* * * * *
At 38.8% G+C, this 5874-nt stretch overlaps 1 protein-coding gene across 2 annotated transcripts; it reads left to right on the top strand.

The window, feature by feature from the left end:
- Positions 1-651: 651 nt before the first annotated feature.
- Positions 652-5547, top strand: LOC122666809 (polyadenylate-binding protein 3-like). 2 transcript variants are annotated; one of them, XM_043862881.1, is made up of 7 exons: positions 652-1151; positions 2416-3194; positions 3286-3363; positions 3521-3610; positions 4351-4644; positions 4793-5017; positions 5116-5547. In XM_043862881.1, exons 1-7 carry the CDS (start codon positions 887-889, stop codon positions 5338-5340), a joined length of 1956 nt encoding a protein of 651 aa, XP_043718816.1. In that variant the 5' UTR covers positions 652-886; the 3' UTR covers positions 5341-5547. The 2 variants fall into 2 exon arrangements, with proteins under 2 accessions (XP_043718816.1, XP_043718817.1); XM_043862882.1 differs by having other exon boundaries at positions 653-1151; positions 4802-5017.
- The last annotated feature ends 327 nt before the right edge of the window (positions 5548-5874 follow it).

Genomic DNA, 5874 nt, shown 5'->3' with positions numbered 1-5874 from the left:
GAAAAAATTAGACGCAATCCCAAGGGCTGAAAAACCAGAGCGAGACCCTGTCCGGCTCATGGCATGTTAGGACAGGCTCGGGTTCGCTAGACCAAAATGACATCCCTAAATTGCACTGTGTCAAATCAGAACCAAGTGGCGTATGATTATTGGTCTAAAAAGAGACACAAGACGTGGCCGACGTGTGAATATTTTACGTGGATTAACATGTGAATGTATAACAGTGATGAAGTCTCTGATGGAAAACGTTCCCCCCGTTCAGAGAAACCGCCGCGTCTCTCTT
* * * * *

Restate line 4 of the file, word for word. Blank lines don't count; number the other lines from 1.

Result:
- Positions 652-5547, top strand: LOC122666809 (polyadenylate-binding protein 3-like). 2 transcript variants are annotated; one of them, XM_043862881.1, is made up of 7 exons: positions 652-1151; positions 2416-3194; positions 3286-3363; positions 3521-3610; positions 4351-4644; positions 4793-5017; positions 5116-5547. In XM_043862881.1, exons 1-7 carry the CDS (start codon positions 887-889, stop codon positions 5338-5340), a joined length of 1956 nt encoding a protein of 651 aa, XP_043718816.1. In that variant the 5' UTR covers positions 652-886; the 3' UTR covers positions 5341-5547. The 2 variants fall into 2 exon arrangements, with proteins under 2 accessions (XP_043718816.1, XP_043718817.1); XM_043862882.1 differs by having other exon boundaries at positions 653-1151; positions 4802-5017.